The Book Booth is a weekly feature at The Political Carnival, relating news, notes, and reflections from the world of books and publishing. @SeattleDan, along with his wife, SeattleTammy, are operators of both an on-line bookstore here, as well as a brick and mortar storefront mini-store in Hoquiam, WA at 706 Simpson Ave (Route 101 South). Both have been in the book business since shortly after the Creation, or close to 6000 years now.
The Book Booth: Soon to Be June Edition
Time flies, especially when one gets older, and here we are, approaching the mid-year. Hard to know where the time all went and there remains plenty to do. Here's hoping most of you can have a relaxing weekend before you go back to the grind. So get outside and support one of your local independent bookstores, or make a trip to the library. There also remains a lot to be read.
To help you out with a selection, try this Buzzfeed quiz which purports to aid you in making deciding which new book you'll want to read this summer. Apparently I will be wanting to read the Harper Lee novel, Go Set a Watchman.
If your preferences is for something classic and scary, check out the suggestions made by Amelia Gray, author of the story collection, Gushot, at Publishers Weekly.
Looking for 'Scary' to read? Try these suggestions.
Then, again, catch up on some classic weirdness from some great women writers (Margaret Atwood being featured often here) that Sarah Seltzer recommends at Flavorwire.
Weird Books by Women
Cory Doctorow at BoingBoing thinks very highly of newer novel, The Subprimes by Karl Taro Greenfield, which seems to be a road novel, set in the near future of plutocrats and evil doers. Thanks to my friend Naka for passing this one along.
New Karl Taro Novel
One of the best American writers from the mid-20th century was William Gaddis. His novel, The Recognitions, is a tour de force and albeit very long, well worth attention. Joseph Tabbi has written a new biography of the man, Nobody Grew But the Business. Tabbi ranked his estimation of Gaddis's novels here.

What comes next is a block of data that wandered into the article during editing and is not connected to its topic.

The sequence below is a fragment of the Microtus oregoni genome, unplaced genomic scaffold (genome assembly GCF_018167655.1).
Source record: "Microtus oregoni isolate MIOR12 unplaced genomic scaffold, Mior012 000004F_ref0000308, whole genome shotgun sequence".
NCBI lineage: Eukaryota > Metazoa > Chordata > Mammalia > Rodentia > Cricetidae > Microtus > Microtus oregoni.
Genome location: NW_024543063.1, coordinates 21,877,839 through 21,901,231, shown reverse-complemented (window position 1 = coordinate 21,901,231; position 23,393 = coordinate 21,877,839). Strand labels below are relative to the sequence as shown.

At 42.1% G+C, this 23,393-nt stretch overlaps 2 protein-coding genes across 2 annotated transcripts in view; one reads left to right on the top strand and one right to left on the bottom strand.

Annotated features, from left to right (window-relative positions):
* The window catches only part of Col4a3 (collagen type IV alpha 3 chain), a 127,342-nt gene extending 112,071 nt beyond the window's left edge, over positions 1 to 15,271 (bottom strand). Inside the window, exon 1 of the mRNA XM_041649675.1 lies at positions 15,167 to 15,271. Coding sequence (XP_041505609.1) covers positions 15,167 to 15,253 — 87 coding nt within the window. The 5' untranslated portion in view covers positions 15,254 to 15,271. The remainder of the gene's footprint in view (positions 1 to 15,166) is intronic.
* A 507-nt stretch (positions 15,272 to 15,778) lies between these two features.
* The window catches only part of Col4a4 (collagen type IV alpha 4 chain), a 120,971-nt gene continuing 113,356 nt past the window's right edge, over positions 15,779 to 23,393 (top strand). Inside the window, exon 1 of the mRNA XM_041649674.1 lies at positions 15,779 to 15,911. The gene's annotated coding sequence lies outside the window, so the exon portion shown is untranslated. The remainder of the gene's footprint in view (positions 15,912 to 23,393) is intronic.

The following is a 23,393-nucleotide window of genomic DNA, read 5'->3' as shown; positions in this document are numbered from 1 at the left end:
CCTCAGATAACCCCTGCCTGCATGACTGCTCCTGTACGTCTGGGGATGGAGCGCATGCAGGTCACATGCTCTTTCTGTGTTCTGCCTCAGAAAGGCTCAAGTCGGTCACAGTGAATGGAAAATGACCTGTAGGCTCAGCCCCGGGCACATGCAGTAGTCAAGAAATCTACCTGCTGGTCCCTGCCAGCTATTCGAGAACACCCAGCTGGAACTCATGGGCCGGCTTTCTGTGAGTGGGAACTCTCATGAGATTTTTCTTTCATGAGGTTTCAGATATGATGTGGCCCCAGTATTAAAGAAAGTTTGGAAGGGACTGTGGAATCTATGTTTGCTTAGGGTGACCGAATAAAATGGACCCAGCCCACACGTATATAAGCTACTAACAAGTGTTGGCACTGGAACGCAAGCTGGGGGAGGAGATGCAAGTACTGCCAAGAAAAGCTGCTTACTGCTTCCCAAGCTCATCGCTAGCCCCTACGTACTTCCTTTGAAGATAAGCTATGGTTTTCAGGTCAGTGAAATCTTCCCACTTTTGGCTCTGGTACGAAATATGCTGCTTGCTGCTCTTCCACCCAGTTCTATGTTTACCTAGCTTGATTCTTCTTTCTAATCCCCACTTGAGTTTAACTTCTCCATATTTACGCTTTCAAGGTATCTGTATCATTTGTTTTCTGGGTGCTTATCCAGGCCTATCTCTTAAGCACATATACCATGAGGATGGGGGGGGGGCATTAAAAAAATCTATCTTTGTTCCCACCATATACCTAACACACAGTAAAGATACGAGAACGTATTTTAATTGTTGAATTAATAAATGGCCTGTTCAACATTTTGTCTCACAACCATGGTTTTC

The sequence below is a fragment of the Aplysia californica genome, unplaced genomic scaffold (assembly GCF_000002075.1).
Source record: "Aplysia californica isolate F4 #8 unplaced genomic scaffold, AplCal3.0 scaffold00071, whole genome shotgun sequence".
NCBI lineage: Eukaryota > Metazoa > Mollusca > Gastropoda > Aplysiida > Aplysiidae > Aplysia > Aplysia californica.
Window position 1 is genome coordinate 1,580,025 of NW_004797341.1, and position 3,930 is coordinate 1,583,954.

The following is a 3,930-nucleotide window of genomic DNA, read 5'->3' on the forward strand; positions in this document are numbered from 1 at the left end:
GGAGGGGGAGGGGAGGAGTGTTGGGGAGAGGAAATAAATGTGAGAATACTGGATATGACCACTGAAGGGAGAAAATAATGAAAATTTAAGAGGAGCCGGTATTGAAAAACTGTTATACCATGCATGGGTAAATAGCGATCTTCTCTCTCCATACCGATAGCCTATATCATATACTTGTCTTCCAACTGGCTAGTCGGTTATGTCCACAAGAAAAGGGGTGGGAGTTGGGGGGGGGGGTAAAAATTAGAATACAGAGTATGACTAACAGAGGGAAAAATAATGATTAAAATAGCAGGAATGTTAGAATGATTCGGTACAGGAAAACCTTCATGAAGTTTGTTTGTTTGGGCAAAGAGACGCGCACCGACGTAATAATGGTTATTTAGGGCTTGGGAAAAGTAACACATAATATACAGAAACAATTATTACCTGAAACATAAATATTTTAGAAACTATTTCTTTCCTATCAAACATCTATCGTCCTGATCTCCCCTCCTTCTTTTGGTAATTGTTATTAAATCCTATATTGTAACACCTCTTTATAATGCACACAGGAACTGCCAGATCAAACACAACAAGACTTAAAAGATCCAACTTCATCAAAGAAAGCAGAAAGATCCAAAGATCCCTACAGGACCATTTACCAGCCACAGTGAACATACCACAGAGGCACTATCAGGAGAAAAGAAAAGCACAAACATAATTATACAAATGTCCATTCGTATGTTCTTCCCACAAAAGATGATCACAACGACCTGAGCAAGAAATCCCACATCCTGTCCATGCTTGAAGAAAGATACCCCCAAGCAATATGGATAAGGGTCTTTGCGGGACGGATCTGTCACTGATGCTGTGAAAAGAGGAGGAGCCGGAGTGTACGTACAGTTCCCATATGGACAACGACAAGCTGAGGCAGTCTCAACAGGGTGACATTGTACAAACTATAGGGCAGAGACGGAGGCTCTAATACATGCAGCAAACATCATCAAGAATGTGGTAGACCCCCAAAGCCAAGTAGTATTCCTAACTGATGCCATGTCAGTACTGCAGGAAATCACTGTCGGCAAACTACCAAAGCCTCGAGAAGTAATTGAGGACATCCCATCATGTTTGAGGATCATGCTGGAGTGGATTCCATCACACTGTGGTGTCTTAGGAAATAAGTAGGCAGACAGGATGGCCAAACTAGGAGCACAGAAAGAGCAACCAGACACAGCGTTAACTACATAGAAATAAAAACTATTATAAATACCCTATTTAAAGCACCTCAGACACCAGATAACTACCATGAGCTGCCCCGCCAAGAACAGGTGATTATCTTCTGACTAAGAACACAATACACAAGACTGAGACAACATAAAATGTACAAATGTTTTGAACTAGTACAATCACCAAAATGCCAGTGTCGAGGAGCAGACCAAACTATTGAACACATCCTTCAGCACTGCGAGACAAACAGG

A Look at William Gaddis
Another possibility is a different kind of classic, perhaps a bit obscure, like Dorothy Baker's Young Man with a Horn, based on the sad life of jazz musician, Bix Beiderbecke, and filmed in 1950 with a cast including Kirk Douglas, Lauren Bacall, Doris Day and Hoagy Carmichael (who was a friend of Bix's back in the days of the Paul Whiteman band). The New York Review of Books has republished it.
Young Man with a Horn
And, speaking of films, the folks at Film Comment has a list of their favorite films about authors. Great to see Mrs. Parker and the Vicious Circle, with a screenplay by one of our friends, Randy Sue Coburn, on the list.
Favorite Films about Authors
Independent bookstores, although perhaps not thriving, seem to be doing much better. And good news comes that Jeff Kinney, author of The Wimpy Kid Series, has opened his own store in Plainville, Mass. where he will occasionally man the cash register. If you're in the area, pay a visit! H/T to friend Polly for finding this.
New Independent Bookstore in Plainville, Massachusetts - owned by Jeff Kinney
NPR also examined the revival of indie stores recently. I'm glad to see this story getting some attention.
Bookstores are 'Hanging In There' !
For those of us wanting to expand our vocabularies, check out these more obscure words that MentalFloss found. Very interesting about the vomitorium, a word my spell checker thinks I have misspelled.
Old English Words You Can Still Use Today if You Want!
Finally, in the wake of the vote in Ireland to legalize same-sex marriage, J.K. Rowling suggested a union between Dumbledore and Gandalf in the offing. This seemed to upset the folks at the Westboro Church, who threatened to picket the said event! Rowling had a great reply which you can read at HuffPo.
Dumbledore and Gandalf to Tie the Knot? Read what J.K. Rowling has to say about it.
Enjoy some books this weekend, and let us know what books are enthralling you!